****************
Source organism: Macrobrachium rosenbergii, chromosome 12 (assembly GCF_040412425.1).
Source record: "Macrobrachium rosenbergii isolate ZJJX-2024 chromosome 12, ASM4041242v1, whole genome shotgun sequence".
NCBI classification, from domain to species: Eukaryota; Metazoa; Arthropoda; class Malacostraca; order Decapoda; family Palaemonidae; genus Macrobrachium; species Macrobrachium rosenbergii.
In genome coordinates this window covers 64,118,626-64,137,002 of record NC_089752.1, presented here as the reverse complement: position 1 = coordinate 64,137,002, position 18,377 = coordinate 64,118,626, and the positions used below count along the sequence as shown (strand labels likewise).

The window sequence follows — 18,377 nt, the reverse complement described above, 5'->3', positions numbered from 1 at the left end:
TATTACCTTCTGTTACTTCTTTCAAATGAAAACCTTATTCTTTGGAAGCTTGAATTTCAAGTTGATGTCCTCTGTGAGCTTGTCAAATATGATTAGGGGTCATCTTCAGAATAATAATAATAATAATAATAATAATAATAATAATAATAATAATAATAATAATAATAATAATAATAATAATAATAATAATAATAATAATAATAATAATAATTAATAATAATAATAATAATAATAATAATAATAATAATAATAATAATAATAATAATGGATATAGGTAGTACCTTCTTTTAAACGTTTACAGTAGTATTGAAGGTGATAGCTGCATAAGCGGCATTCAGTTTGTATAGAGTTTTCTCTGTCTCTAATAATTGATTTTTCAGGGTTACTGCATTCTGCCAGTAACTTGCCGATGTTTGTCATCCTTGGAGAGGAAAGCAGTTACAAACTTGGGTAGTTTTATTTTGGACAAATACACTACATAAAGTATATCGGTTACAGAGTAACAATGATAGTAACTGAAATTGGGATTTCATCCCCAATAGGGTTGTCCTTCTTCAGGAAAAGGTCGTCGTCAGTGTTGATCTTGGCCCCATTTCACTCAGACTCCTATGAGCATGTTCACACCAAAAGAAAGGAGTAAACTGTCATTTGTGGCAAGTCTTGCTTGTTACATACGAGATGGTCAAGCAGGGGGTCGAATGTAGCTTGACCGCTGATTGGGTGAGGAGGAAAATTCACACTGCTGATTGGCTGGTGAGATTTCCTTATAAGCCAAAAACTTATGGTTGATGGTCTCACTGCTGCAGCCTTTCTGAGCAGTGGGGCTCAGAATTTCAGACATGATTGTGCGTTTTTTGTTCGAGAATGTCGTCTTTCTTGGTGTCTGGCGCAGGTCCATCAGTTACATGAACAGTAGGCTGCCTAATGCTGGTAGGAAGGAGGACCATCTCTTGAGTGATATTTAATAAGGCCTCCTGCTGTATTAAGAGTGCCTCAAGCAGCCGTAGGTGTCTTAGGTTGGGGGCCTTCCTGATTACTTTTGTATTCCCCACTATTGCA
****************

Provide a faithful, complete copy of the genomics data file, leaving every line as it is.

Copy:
Source organism: Macrobrachium rosenbergii, chromosome 12 (assembly GCF_040412425.1).
Source record: "Macrobrachium rosenbergii isolate ZJJX-2024 chromosome 12, ASM4041242v1, whole genome shotgun sequence".
NCBI classification, from domain to species: Eukaryota; Metazoa; Arthropoda; class Malacostraca; order Decapoda; family Palaemonidae; genus Macrobrachium; species Macrobrachium rosenbergii.
In genome coordinates this window covers 64,118,626-64,137,002 of record NC_089752.1, presented here as the reverse complement: position 1 = coordinate 64,137,002, position 18,377 = coordinate 64,118,626, and the positions used below count along the sequence as shown (strand labels likewise).

The window sequence follows — 18,377 nt, the reverse complement described above, 5'->3', positions numbered from 1 at the left end:
TATTACCTTCTGTTACTTCTTTCAAATGAAAACCTTATTCTTTGGAAGCTTGAATTTCAAGTTGATGTCCTCTGTGAGCTTGTCAAATATGATTAGGGGTCATCTTCAGAATAATAATAATAATAATAATAATAATAATAATAATAATAATAATAATAATAATAATAATAATAATAATAATAATAATAATAATAATAATAATAATAATAATTAATAATAATAATAATAATAATAATAATAATAATAATAATAATAATAATAATAATGGATATAGGTAGTACCTTCTTTTAAACGTTTACAGTAGTATTGAAGGTGATAGCTGCATAAGCGGCATTCAGTTTGTATAGAGTTTTCTCTGTCTCTAATAATTGATTTTTCAGGGTTACTGCATTCTGCCAGTAACTTGCCGATGTTTGTCATCCTTGGAGAGGAAAGCAGTTACAAACTTGGGTAGTTTTATTTTGGACAAATACACTACATAAAGTATATCGGTTACAGAGTAACAATGATAGTAACTGAAATTGGGATTTCATCCCCAATAGGGTTGTCCTTCTTCAGGAAAAGGTCGTCGTCAGTGTTGATCTTGGCCCCATTTCACTCAGACTCCTATGAGCATGTTCACACCAAAAGAAAGGAGTAAACTGTCATTTGTGGCAAGTCTTGCTTGTTACATACGAGATGGTCAAGCAGGGGGTCGAATGTAGCTTGACCGCTGATTGGGTGAGGAGGAAAATTCACACTGCTGATTGGCTGGTGAGATTTCCTTATAAGCCAAAAACTTATGGTTGATGGTCTCACTGCTGCAGCCTTTCTGAGCAGTGGGGCTCAGAATTTCAGACATGATTGTGCGTTTTTTGTTCGAGAATGTCGTCTTTCTTGGTGTCTGGCGCAGGTCCATCAGTTACATGAACAGTAGGCTGCCTAATGCTGGTAGGAAGGAGGACCATCTCTTGAGTGATATTTAATAAGGCCTCCTGCTGTATTAAGAGTGCCTCAAGCAGCCGTAGGTGTCTTAGGTTGGGGGCCTTCCTGATTACTTTTGTATTCCCCACTATTGCA